up. Ah then looked in a dream book, and it said that ah would be extrem’ly
lucky in all mah gamblin’.”
Mr. Lincoln, who was as superstitious as he was fat. then said: “Will
ten dolla’s entice yo’ to leave mah establishment?”
Ten minutes later Mr. Jackson entered the "Monte Carlo” of W. Wilson
Taft. Five minutes later he emerged with fifteen dollars and a broad smile.
He then proceeded to the "Monte Carlos" of Julius Caesar Booth. Jame3
Monroe Doctrine, T. Roosevelt Daniels. P. T. Bamum Longfellow. E. Poe
Jones and Daniel Webster Calhoun, and emerged from each w.’lh ten or
fifteen dollars more than he entered with. He used the same “gag” on each
one to get the money.
That night he caught the outbound train for parts unknown.
S. D.. 74.
A WESTERN TWILIGHT
The sun was sinking slowly behind the western hills, bathing the little
cup-shaped valley in a parting flood of gold. The once white and fleecy
clouds were changed to burnished sheets of copper and fire. The hills
deepened from blue to purple.
At last the sun had set and the long western twilight settled down
upon the little valley, high in the Rocky Mountains. A coyote’s sharp yap
broke the calm, while the birds twittered sleepily in the trees. A large,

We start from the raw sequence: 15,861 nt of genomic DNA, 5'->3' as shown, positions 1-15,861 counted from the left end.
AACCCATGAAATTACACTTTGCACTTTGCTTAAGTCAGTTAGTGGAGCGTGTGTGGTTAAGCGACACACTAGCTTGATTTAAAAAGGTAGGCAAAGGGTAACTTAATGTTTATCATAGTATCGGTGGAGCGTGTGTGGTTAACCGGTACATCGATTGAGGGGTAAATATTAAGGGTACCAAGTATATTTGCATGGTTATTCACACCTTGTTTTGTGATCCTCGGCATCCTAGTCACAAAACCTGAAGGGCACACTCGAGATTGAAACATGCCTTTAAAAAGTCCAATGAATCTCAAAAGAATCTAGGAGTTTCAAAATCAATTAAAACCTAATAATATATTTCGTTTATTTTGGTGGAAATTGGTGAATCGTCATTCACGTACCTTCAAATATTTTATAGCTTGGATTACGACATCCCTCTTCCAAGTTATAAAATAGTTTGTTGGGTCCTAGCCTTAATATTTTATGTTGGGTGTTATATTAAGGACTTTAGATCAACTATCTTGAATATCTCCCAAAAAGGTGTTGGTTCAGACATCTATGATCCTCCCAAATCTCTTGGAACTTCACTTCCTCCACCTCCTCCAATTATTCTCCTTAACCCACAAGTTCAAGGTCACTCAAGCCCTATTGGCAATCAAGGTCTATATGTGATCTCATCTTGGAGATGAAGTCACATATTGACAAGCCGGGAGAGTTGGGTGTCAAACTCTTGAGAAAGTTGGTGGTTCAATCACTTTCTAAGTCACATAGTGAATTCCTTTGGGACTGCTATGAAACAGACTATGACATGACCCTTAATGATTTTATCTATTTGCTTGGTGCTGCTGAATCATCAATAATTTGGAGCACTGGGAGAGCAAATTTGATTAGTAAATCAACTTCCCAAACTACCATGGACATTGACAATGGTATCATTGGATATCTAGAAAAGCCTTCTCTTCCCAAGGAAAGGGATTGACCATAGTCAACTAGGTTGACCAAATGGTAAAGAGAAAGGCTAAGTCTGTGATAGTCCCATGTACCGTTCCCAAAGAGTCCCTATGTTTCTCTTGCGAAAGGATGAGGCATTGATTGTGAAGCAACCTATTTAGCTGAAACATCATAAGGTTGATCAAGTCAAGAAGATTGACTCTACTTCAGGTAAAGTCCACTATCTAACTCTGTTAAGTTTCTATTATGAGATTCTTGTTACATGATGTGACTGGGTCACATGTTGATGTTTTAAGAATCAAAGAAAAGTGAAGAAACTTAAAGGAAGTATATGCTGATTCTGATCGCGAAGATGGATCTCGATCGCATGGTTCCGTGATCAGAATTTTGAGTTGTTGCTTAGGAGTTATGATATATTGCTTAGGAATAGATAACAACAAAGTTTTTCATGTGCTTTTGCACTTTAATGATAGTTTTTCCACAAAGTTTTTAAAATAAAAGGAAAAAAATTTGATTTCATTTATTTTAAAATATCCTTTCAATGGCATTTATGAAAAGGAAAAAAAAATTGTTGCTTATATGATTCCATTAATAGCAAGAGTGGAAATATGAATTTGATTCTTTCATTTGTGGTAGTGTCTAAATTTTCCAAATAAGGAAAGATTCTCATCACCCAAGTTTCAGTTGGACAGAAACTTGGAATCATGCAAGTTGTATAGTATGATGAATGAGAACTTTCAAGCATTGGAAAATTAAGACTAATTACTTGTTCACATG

white owl flapped its way lazily across the meadow in search of some un-
The gentle evening breeze whispered through the little forest at the
edge of the meadow, rustling the leaves and crooning a soft lullaby to nature’s
Page 35 text:
THE CHIPMUNK for 1922
game was over. They wouldn't let him play at first; he wouldn’t play at all.
He was still brooding over his woes, when the yell practice broke up.
He started home, with a book under his arm. both hands crammed
deep into his pockets, and his cap pulled down over his eyes. When he had
gone about half way. his chum. Slats, caught up with him.
"Got any money up on the game. Mick?" asked Slats in a joking tone.
Slats looked at Mickey in surprise. Mickey never spoke shortly, he
always gushed on for an hour when spoken to. After several more attempts
at conversation to which he had received no response, he walked on and left
Mickey to his reflections.
It was the night of the game. Mickey debated for a long time whether
to go or stay home. But he finally concluded, that as long as the game was
to decide which school should have the cup. he would put his disappointment
aside and go.
He walked in behind a crowd of jovial boys and took a seat toward
the back of the room.
During the first few minutes of the game, excitement ran high—yell
for yell was exchanged—banners from both sides waved furiously—but
Mickey watched none of this. He kept his mind on the players. Why did